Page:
FOREIGNERS sold a total of USD 5.5bn worth of shares in the first eight months of the year. I highlighted this before: If foreigners are selling their assets, it is a signal of two economic expectations. Firstly, it implies that the stock prices might fall further. Secondly, it signals that the foreign exchange could appreciate further. Surely, it’s possible to conclude by merging these two expectations.
I prepared a table regarding the foreigners’ exit by taking the average of the foreign exchange rate and the index in which the foreigners made their sales in the first eight months of the year. I opt for weighing by considering the weekly exit numbers. I also put a note on the table: on a monthly basis, neither the index, nor the foreign exchange rate coincides with the averages, because I predicated the weight of weekly amounts when I made the monthly average calculation.
A USD 416MLN ADVANTAGE
The average index level at BIST100 was 1,086 in the first eight months of the year. Foreign investors sold shares from a much lower level compared to the index average. Their exit level average was 1,050 in the same period of this year.
In this case, foreigners suffered a loss since they sold their stocks for a cheaper price than the average.
However, there’s another important factor that determines profit and loss for foreign investors: the level of the foreign exchange.
Foreign investors exited 1,050 indices on the average of the first eight months of the year but converted the TRY proceeds to USD from a TRY 6.66 foreign exchange rate.
Foreign investors sold a total of USD 5.5bn in stocks in the first eight months of the year. I converted the weekly sales to TRY from that week’s average exchange rate of USD and found that the foreigners sold a total of TRY 36.6bn worth of stocks.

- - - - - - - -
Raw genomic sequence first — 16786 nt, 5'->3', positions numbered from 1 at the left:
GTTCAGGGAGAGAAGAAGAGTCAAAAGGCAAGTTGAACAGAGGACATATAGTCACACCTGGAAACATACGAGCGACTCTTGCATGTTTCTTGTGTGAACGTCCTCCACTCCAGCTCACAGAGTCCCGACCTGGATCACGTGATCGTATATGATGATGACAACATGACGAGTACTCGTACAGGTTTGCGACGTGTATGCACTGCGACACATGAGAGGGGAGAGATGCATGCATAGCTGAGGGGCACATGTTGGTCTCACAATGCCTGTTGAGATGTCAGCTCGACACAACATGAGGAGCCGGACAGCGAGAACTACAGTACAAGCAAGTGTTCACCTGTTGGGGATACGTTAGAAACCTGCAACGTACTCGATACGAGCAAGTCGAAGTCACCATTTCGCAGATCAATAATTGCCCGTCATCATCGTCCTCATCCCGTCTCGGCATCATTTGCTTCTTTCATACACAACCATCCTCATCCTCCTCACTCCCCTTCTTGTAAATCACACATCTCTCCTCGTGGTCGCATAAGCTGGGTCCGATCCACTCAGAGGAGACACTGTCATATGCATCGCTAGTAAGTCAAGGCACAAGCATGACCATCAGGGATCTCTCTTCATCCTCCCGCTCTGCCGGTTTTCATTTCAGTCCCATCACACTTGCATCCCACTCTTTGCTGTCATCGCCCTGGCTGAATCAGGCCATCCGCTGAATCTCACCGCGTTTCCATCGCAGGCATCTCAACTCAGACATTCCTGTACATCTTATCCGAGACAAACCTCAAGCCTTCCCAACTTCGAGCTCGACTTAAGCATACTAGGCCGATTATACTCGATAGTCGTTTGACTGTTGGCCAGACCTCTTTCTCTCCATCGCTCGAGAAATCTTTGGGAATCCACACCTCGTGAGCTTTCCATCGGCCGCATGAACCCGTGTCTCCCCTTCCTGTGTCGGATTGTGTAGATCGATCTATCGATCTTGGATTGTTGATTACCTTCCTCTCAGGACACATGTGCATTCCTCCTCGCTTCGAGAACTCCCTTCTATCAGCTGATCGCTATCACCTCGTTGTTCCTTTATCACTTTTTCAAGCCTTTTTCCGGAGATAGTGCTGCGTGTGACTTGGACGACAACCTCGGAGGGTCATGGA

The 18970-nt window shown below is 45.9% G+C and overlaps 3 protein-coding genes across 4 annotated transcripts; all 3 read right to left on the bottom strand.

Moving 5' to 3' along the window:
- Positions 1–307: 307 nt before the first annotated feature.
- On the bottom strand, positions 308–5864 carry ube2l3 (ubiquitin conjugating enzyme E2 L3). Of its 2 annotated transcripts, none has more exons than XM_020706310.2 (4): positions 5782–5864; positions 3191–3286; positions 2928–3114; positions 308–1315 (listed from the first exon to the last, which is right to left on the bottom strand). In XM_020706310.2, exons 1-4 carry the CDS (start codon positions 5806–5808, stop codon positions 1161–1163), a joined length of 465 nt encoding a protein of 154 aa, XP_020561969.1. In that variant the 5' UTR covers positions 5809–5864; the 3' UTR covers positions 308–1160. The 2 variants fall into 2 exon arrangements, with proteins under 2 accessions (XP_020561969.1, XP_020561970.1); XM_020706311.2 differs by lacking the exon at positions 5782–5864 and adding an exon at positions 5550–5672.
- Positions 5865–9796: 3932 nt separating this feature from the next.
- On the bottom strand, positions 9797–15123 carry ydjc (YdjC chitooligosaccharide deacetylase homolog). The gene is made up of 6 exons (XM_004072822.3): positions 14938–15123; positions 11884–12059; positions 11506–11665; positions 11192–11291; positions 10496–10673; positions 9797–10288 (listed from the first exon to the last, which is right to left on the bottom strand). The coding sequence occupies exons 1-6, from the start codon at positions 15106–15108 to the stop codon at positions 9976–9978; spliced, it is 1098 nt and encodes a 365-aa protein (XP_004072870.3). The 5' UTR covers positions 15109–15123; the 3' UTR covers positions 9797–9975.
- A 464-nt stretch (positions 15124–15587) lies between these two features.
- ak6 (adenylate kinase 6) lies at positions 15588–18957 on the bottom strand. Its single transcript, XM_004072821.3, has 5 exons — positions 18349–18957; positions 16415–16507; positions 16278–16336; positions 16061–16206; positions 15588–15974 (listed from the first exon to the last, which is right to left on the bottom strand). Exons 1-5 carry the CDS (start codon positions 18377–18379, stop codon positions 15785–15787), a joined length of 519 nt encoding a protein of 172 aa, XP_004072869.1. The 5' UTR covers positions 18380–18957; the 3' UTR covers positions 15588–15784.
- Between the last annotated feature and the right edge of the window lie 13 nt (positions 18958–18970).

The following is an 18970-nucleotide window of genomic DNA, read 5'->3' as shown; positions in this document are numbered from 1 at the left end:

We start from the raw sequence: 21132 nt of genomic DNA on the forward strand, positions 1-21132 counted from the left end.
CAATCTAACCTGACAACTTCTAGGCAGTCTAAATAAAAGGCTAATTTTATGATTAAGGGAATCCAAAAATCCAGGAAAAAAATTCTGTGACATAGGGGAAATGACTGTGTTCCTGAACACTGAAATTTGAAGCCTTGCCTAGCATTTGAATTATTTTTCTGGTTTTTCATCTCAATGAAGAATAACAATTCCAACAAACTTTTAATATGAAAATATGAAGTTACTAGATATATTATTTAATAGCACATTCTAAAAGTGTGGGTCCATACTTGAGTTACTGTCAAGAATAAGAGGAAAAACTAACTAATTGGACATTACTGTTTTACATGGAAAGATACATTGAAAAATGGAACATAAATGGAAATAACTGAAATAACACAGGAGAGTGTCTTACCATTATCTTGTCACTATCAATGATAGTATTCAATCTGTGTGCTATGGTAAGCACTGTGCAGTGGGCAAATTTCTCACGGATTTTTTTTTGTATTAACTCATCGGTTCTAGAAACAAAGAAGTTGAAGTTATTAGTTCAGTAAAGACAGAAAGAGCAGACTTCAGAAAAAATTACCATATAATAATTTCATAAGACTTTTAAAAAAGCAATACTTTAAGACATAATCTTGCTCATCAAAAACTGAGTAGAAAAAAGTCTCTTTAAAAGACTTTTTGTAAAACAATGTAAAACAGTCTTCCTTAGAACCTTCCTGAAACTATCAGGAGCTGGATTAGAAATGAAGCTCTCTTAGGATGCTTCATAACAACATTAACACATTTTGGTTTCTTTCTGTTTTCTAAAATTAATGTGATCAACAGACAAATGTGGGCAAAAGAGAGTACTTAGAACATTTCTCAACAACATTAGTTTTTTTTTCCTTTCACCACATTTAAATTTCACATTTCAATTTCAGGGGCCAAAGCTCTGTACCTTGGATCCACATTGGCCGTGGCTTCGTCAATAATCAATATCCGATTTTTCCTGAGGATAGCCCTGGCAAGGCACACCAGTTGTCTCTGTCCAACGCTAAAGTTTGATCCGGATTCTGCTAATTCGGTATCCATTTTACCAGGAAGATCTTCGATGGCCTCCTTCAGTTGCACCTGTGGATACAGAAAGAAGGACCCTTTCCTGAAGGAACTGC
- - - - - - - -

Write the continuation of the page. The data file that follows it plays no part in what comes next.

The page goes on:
IF THE SALES TOOK PLACE NOW…
If the foreigners didn’t spread the sales to eight months and had done it on one day on September 8…
The index increased by 3.8% to 1,090 on September 8, from the eight-week average of 1,050. The TRY 36.6bn sales in the first eight months increased by 3.8%, so the foreigners’ sales amount to TRY 38bn now. However, in addition to the price, or the index, the foreign exchange rate also increased simultaneously. When we divide TRY 38bln to that day’s TRY 7.48 exchange rate, we get USD 5.1bn.
This is the foreigners’ profit. Foreign investors received USD 5.49bn by converting that TRY 36.6bn from the stock sales at the TRY 6.66 foreign exchange rate. If sales were made on September 8, they would’ve gained TRY 38bn, but since the exchange rate of USD increased to TRY 7.48, the amount would be USD 5.74bn. There’s a USD 416mln difference, a profit that foreigners gained by converting their gains when the foreign exchange was relatively lower.
FOREIGNERS PROFIT EITHER WAY
Let’s say the index is the price of ordinary stock. Foreign investors sold 34.8m in stocks from TRY 1,050 in eight months and earned TRY 36.6bn in revenue.
Foreigners then converted this revenue from a TRY 6.6 foreign exchange rate and got USD 5.5bn.
Then comes September 8. What kind of a scene would we see if foreign investors decide to invest in Turkish stocks again?
Foreigners left the Turkish market with USD 5.5bn in revenue. Now if they invest in the Turkish stock market with the same foreign exchange and convert that amount to TRY at TRY 7.48, they would get TRY 41.1bn. They could buy a total of 37.7m stocks with TRY 41bn, TRY 1,090 each. So due to the foreign exchange increase, foreigners can buy 3m more stocks with the same money.
But would they do it? We don’t know for sure, but if they do, it’s because the tension in Turkish foreign policy, its impact on the economy and possible pandemic-related issues have been pushed into the background, and they believe that the TRY will not lose value anymore.
But if they don’t, if foreign investors continue to exit the Turkish market, what happens then? The answer is suggested in the previous paragraph.
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